EMPOWER! Communities

After completing the steps listed under both Engineer! and Expand!, the EACEF team evaluated its initiatives and found their intended holistic approach lacking: With drought and economic hardships constant sources of worry, parents are often unable to provide food, never mind pay for testing and secondary school fees. Empower! therefore targets community interest programs in an attempt to combat the poverty of both the wallet and the mind. In order to encourage forward-thinking communities with goals of educational support, Empower!'s initiatives create avenues for parents to provide themselves with financial freedom.

Aiming for sustainable solutions, the following three initiatives empower the community – parents, teachers and students – to develop programs that promise attainable answers. Rather than solely relying on EACEF as a food aid provider, these individuals are able to engage in volunteer farming and microfinance-inspired crafts making to further support their environment.

Jamii Initiative*


The Jamii Initiative provides the final step under the Nafasi Process's goal of creating a holistic approach to educational restructuring. While the price of a Kenyan primary education is usually provided by the government, any excess schooling is left in the hands of parents who are more than willing but too often unable to pay. Jamii, a concept based on the microfinance model, is housed within a local center, near both Chania and Kirimara primaries, as specified by community leaders. Functioning as a meeting place for parents to engage in job training programs and tutorials, the program hopes to provide access to steady incomes for those coffee plantation workers often faced with uncertain work opportunities. Facilities are structured to focus on craft construction in areas such as sewing, weaving and jewelry design, with additional classes offered to teach proper material handling. Products are transferred and sold in Nairobi markets, with 50% of the proceeds cycling back into the hands of individual craftsmen. The final 50% will be set aside for an "Education Fund," with funds earmarked for further educational purposes ranging from national testing fees to secondary school payments. By filling in other programmatic gaps, Jamii hopes to provide individuals with the tools and agency to better their financial circumstances and ensure their children a decent education.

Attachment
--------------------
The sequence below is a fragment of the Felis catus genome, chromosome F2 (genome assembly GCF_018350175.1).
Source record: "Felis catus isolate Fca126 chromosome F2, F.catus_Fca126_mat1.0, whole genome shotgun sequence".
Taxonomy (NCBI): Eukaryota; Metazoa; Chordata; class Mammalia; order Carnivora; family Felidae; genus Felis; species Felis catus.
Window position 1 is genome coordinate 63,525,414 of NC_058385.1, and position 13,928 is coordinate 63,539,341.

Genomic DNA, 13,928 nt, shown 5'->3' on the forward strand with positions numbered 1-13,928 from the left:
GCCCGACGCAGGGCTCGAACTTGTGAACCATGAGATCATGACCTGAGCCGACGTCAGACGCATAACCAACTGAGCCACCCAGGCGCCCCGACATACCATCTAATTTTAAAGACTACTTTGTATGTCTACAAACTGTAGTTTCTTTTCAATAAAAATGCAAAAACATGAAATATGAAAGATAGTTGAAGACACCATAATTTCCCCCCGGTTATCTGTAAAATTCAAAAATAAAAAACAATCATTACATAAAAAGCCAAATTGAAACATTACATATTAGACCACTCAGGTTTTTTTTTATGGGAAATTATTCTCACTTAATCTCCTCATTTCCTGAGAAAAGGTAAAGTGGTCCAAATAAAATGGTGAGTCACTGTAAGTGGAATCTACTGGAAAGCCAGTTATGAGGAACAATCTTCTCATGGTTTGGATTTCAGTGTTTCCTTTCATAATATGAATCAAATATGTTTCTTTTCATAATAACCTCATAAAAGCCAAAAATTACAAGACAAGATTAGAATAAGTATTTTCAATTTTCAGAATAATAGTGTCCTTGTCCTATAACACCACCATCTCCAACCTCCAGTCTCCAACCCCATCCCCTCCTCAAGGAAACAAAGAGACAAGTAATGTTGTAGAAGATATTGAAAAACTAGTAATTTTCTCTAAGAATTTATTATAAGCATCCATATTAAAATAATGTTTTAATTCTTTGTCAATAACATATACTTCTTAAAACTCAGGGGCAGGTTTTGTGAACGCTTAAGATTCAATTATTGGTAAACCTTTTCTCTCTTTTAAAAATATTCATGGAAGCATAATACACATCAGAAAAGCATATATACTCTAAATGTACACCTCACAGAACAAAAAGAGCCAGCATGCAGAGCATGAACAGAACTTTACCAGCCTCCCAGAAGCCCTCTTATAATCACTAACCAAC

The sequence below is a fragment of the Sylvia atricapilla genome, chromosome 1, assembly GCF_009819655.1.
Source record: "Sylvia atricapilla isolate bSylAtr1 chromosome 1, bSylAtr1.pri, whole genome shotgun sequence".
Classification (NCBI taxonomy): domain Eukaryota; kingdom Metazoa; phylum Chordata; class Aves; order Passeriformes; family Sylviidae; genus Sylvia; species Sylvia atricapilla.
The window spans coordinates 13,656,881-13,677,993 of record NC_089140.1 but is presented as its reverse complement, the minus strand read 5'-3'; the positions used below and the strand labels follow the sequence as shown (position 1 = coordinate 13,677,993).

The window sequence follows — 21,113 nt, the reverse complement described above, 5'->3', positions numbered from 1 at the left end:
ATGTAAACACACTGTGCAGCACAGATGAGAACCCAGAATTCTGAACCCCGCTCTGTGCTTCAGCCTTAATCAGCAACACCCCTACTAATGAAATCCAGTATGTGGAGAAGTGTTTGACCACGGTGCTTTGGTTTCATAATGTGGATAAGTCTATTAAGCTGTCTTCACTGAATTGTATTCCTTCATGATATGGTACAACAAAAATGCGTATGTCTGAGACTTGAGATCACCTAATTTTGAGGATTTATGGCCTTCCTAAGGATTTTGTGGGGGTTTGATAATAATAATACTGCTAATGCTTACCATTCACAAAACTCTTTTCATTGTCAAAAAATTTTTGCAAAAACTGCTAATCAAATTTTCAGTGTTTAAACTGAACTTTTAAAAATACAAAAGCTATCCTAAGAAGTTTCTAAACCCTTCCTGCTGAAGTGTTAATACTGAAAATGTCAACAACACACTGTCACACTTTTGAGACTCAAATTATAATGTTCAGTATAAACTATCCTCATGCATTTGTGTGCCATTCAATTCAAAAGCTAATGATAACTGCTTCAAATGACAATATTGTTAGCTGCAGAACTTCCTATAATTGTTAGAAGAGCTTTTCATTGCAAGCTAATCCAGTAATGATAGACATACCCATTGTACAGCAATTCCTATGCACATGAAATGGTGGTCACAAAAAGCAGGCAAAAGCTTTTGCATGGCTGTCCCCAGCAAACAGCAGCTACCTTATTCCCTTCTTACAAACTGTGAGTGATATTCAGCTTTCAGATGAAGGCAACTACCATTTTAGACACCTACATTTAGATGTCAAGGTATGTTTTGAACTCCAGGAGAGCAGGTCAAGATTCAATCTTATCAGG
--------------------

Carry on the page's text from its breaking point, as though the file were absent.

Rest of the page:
*Kiswahili for "community"

Embuzi Initiative*


Based on similar models of community-sustaining livestock care, the Embuzi* Initiative seeks to act in the stead of parents for orphaned or disenfranchised children. With additional funds selected for school operating costs, the program outlines the oversight of 20 goats on land acquired adjacent to Shalom Junior School in Fort Portal, Uganda. Each female goat generally reproduces at a rate of roughly one to two kids a year, and with market prices of around $22 (50,000 UGX) per goat, each offspring sold will pay for the annual school fees of one child. In addition, EACEF provides the initial employment funds for a local parent to tend the flock in efforts to engage the community in hands-on education involvement.

* "Goat" in the Rotoro language of East Africa


Kurwanisa Enjara*

With underutilized land located near both Shalom Junior School and Kirimara and Chania primaries, EACEF has initiated the Kurwanisa Enjara program in an effort to involve community members in the support of the Rafiki Food Fund. With constructed dining halls already in place and food prices often on the rise, this initiative seeks to combine high-yield crops and volunteer labor to generate enough produce to provide substantial student meals. Noted as one of the more influential programs under the EACEF label, the food program has helped combat a growing necessity for nutritional aid. As unemployment rates fluctuate, parents are often unable to provide for their families, but the bridge between the Rafiki Fund and Kurwanisa Enjara will ensure a sustainable method for a consistent food supply.

*Rotoro for "fighting hunger"